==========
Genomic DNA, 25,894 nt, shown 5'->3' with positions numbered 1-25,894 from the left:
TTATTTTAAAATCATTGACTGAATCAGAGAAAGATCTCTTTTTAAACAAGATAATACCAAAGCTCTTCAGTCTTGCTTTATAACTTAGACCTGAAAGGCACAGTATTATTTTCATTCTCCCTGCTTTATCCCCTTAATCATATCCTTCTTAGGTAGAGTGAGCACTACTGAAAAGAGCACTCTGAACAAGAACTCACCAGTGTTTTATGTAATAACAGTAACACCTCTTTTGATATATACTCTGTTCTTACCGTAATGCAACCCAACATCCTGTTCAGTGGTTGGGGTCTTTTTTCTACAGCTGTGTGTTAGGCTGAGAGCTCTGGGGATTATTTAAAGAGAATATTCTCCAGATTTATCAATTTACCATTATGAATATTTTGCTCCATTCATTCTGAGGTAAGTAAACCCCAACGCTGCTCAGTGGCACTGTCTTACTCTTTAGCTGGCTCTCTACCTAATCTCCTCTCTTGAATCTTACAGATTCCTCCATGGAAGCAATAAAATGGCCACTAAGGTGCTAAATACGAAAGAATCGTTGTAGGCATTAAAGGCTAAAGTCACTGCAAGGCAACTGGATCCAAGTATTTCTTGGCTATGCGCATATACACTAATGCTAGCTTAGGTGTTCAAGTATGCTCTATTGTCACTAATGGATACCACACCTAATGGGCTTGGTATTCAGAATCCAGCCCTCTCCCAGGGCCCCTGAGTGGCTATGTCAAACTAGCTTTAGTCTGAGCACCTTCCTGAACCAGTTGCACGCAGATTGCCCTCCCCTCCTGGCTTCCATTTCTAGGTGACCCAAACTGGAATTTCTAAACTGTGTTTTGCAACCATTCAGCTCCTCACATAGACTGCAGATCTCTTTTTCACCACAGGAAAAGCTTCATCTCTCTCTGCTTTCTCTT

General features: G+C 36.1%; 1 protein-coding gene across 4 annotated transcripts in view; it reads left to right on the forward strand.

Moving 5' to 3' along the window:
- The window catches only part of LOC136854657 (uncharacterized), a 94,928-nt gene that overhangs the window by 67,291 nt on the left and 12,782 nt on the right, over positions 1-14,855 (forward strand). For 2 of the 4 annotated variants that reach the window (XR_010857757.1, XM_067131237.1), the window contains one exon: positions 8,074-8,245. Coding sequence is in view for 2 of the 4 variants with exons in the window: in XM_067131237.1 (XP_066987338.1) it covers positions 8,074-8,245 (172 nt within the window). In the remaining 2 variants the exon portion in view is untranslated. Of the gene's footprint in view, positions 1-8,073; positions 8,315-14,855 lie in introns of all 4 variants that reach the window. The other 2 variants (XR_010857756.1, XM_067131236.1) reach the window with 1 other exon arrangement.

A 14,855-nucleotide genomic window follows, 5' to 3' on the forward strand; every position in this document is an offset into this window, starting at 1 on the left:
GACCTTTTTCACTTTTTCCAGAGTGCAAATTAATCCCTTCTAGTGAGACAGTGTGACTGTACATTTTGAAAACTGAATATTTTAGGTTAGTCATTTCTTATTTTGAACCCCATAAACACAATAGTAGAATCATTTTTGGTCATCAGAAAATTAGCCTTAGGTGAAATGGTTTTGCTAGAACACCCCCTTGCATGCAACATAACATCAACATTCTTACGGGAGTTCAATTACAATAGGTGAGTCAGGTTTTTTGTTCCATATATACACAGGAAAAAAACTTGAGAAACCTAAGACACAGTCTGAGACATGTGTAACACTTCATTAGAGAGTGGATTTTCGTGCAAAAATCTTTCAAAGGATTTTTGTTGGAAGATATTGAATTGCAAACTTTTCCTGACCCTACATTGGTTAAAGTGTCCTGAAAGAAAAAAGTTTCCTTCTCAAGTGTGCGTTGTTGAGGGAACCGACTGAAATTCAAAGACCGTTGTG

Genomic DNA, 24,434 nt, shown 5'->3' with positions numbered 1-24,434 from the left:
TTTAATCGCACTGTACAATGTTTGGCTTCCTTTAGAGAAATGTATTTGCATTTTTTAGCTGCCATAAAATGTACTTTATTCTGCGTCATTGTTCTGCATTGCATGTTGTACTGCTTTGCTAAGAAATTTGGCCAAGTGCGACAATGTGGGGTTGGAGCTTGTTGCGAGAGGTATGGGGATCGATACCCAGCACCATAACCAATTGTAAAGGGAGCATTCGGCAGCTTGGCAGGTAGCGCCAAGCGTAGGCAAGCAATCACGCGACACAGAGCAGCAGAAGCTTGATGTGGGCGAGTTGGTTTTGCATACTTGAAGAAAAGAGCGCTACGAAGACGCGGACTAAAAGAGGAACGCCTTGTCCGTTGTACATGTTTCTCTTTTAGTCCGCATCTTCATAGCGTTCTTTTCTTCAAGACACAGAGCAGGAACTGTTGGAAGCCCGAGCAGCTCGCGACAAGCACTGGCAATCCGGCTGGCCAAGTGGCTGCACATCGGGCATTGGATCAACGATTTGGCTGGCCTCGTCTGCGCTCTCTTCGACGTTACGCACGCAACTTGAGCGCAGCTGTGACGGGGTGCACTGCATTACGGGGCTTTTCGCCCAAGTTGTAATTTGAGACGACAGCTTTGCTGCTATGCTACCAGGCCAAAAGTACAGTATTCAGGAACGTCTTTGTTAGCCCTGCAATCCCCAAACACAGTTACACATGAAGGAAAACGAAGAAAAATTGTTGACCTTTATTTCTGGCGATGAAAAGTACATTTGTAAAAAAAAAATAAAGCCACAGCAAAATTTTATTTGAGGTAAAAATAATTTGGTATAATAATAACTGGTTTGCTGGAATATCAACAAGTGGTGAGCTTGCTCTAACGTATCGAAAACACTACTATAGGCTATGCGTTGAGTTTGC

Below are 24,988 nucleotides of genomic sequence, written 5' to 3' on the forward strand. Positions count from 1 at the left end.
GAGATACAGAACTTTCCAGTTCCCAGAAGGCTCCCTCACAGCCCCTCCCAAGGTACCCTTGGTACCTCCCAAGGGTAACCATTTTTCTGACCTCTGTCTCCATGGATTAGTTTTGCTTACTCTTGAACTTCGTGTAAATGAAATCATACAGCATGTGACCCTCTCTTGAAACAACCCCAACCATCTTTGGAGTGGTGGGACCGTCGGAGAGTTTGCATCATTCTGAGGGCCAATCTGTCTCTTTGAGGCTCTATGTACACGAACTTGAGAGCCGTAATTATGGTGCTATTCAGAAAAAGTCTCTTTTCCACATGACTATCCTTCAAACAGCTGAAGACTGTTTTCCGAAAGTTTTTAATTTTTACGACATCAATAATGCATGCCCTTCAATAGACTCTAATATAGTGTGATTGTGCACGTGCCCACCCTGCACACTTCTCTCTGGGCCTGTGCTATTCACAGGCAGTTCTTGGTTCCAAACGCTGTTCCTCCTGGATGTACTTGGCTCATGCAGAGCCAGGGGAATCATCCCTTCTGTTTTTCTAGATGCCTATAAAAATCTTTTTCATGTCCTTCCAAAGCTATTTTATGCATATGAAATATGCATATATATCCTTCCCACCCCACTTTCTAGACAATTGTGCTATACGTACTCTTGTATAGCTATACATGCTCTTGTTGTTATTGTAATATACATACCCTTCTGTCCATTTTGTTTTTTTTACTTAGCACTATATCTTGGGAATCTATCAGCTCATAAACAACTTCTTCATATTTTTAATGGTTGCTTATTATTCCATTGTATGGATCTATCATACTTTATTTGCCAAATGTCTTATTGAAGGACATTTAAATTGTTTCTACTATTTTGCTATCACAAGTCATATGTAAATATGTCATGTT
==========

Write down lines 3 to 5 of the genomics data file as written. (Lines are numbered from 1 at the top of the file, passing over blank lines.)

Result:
General features: G+C 36.1%; 1 protein-coding gene across 4 annotated transcripts in view; it reads left to right on the forward strand.

Moving 5' to 3' along the window:
- The window catches only part of LOC136854657 (uncharacterized), a 94,928-nt gene that overhangs the window by 67,291 nt on the left and 12,782 nt on the right, over positions 1-14,855 (forward strand). For 2 of the 4 annotated variants that reach the window (XR_010857757.1, XM_067131237.1), the window contains one exon: positions 8,074-8,245. Coding sequence is in view for 2 of the 4 variants with exons in the window: in XM_067131237.1 (XP_066987338.1) it covers positions 8,074-8,245 (172 nt within the window). In the remaining 2 variants the exon portion in view is untranslated. Of the gene's footprint in view, positions 1-8,073; positions 8,315-14,855 lie in introns of all 4 variants that reach the window. The other 2 variants (XR_010857756.1, XM_067131236.1) reach the window with 1 other exon arrangement.